The Diridon Station area is also being prioritized for rapid urban transformation. Google has coordinated the acquisition of several properties in the area in preparation for the creation of a new transit village that could include 6 million to 8 million square feet of retail and employ as many as 20,000 employees. A similar development boom has been happening in San Francisco to the east of the Caltrain corridor as development in the Mission Bay has provided new office space and created desperately needed housing in response to continued job and population growth.
“We’re talking about some of the best opportunities we have to respond to the pressures of regional growth in a smart way,” said another Caltrain Business Plan workshop participant, Ratna Amin, Senior Director of Transportation Policy at SPUR, which recently released a vision for increased Caltrain service and connectivity on the corridor. “Cities are starting to explore other opportunities like this along the Caltrain corridor, but transit connectivity and traffic congestion will be limiting factors unless we can identify strategies for sustained increases in Caltrain service throughout the Peninsula. We’re very excited about the Caltrain Business Plan’s potential for fostering that kind of consensus around these ideas.”
Caltrain staff has provided the Peninsula Corridor Joint Powers Board, which governs Caltrain, with regular updates over the last eight months as the Business Plan’s scope has been developed and the agency has secured cooperation from public and private sector rail and infrastructure experts to help guide the process. The recent workshop was important to gauge how well Caltrain’s ideas for what the Business Plan will assess match up with the priorities that other regional stakeholders have for the system. As progress is made on these ideas and concepts, the public will be invited to participate in the process and provide feedback.
“I was very encouraged to hear that in a room full of over 50 of the most knowledgeable minds we have about Caltrain and how it is positioned to be a regional solutions provider, there was fairly good consensus about the goals and the challenges we will need to overcome,” said Caltrain Chair Jeff Gee, who is also a Redwood City Council Member. “The fact that this is called a ‘business plan’ is already an acknowledgement that financial resources will be one of those challenges. It isn’t enough to develop a smart plan that provides a road map for how to build a better Caltrain system. We also need to have a strategy that covers the cost of building it, operating it and maintaining it in a more reliable way.”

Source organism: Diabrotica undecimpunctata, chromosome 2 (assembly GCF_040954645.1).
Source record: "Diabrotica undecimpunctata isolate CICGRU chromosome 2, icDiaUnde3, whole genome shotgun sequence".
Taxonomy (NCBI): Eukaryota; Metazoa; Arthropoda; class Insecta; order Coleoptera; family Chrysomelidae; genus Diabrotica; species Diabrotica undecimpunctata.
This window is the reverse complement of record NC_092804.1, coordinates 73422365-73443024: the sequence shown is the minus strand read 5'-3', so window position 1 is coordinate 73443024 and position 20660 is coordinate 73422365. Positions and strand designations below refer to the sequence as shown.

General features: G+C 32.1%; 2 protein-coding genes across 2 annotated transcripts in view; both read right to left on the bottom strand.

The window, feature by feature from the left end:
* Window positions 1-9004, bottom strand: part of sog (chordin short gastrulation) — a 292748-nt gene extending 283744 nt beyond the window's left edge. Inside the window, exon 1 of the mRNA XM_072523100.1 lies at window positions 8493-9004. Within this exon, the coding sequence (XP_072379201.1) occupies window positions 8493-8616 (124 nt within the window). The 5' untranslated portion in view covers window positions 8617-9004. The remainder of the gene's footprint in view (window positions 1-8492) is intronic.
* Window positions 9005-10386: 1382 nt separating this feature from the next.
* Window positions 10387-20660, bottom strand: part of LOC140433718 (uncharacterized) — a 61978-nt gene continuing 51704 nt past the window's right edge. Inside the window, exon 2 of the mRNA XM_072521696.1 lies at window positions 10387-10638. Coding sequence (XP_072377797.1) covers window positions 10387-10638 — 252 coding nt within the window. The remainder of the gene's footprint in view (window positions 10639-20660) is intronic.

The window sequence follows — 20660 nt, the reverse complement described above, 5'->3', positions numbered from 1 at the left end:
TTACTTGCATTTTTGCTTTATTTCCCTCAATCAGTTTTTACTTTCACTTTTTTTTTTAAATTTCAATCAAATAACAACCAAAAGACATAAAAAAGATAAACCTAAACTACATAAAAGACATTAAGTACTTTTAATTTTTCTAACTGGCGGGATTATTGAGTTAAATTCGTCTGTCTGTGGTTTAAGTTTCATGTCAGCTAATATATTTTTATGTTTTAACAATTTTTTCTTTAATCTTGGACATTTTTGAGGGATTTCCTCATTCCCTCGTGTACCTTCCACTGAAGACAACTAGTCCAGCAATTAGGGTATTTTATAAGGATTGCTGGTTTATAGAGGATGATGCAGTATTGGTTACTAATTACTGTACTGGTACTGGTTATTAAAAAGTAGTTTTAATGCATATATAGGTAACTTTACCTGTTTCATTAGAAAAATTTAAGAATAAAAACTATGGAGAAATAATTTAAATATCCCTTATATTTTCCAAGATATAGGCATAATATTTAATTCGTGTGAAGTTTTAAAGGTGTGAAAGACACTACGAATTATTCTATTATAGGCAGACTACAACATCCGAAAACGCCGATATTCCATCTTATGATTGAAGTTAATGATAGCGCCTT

Brian Shaw, Chair of the Caltrain Citizen’s Advisory Committee and Executive Director of Stanford University’s Department of Parking and Transportation Services echoed that stakeholder engagement on the Business Plan is off to a good start. “The challenges can seem daunting, but the workshop showed that when we start talking in detail about what we all want out of the system and what the Business Plan should be focused on, there is a lot of common ground to be found. I’m glad to see that even with so many decision makers involved, we can agree to put our trust in this process and the Caltrain management to create a vision we can all get behind.”
About Caltrain: Owned and operated by the Peninsula Corridor Joint Powers Board, Caltrain provides commuter rail service from San Francisco to San Jose, with limited commute service to Gilroy. Caltrain enjoyed five years of consecutive monthly ridership increases, surpassing more than 65,000 average weekday riders earlier this year. While the Joint Powers Board assumed operating responsibilities for the service in 1992, the railroad celebrated 150 years of continuous passenger service in 2014. Planning for the next 150 years of Peninsula rail service, Caltrain is on pace to electrify the system, reduce diesel emissions by 97 percent by 2040 and add more service to more stations.